SINGAPORE: For months, Beijing has described Hong Kong’s protesters as “behaving like terrorists” manipulated by foreign forces against the will of a suffering population.
On Sunday (Nov 24), the people of Hong Kong gave their verdict in the first vote since the demonstrations erupted in June.
In one of the biggest voter turnouts in Hong Kong history, the pro-democracy camp won 17 of 18 districts — compared with zero in the last poll four years ago.
Some of the most prominent pro-Beijing figures lost their seats while hardline democracy activists won theirs.
A PEACEFUL VOTE
Despite concerns of violence, the vote was peaceful. There were no clashes between police and black-clad protesters, just candidates and their supporters waving to passersby.
The elections followed one of the most disruptive fortnights in the protests. Police laid siege to universities and protesters snarled up transport forcing schools to close.
One of the sieges, at Hong Kong Polytechnic University, was still under way on Monday — a week after it began.
Analysts thought the violence might weaken popular support for the movement. The district council elections have put paid to that speculation.
THE POWERS THE COUNCILS HAVE
The councils lack political power, mostly advising the government on quotidian community matters.
But the victory will give the pro-democracy camp new channels of influence.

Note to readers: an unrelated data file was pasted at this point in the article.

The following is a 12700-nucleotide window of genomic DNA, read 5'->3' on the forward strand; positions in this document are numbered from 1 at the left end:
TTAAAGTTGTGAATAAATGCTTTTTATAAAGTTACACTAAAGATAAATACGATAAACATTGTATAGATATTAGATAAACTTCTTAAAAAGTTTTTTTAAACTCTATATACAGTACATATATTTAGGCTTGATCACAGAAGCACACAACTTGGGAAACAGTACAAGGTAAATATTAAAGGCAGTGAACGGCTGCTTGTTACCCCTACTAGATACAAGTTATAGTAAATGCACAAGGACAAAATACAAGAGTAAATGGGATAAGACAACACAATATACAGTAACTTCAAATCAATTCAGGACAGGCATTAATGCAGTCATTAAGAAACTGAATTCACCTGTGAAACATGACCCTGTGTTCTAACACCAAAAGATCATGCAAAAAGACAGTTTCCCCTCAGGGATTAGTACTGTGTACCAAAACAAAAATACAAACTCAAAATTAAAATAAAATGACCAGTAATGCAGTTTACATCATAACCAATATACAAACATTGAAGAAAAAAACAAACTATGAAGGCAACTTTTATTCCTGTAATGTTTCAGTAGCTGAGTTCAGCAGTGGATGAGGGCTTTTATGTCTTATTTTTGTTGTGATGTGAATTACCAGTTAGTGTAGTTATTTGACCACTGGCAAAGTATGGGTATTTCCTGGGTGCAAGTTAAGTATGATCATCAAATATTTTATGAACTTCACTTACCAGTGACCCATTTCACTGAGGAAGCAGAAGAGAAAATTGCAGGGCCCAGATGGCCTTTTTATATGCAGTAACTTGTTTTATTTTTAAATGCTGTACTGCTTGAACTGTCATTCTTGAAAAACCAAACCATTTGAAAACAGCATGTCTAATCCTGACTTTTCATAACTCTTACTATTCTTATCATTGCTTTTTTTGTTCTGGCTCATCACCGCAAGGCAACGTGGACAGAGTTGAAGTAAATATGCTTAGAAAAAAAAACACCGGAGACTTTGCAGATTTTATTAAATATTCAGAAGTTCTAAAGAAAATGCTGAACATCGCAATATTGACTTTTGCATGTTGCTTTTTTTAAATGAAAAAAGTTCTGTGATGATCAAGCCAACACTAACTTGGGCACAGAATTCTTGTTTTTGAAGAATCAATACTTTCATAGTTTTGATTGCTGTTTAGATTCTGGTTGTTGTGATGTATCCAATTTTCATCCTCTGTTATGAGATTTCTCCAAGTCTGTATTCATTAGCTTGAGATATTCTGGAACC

The winner of the district council elections can nominate six people to the Legislative Council, Hong Kong’s de facto parliament, and 117 people to the 1,200-member election committee of mostly pro-Beijing loyalists that selects the city’s chief executive.
The significance of the district council elections, however, is that they are the most direct vote in the territory. They are decided by simple majority, in contrast to the LegCo poll that gives an outsized voice to business.
This poll was a referendum on the protest movement.
A DEEPENING CRISIS
The crisis facing the Hong Kong government and its Beijing masters has now deepened.
An emboldened protest movement will press its demands even harder, including those for universal suffrage in the election of Hong Kong’s leader and an independent inquiry into allegations of police brutality.
One solution might be for Beijing to offer political reform. This would not be unprecedented.
In 2014, President Xi Jinping made a proposal according to which Beijing would provide a list of screened candidates for the leadership. Hong Kong voters would be able to elect one of them by direct vote.
This was rejected by the pro-democracy camp but Beijing could try to produce another plan for consideration. That at least would raise the prospect of a political solution to the city’s dilemma.
The most likely result, however, is that the Communist party will continue to hold firm to its position.
The past months will have convinced Mr Xi that Hong Kong cannot be trusted with the autonomy it already enjoys, let alone any more.
“This is David against Goliath! Hurrah!” tweeted one supporter of Jimmy Sham, a pro-democracy candidate who was beaten by thugs with hammers ahead of the elections.
It looks like Hong Kong’s days of tear gas and rubber bullets are not over.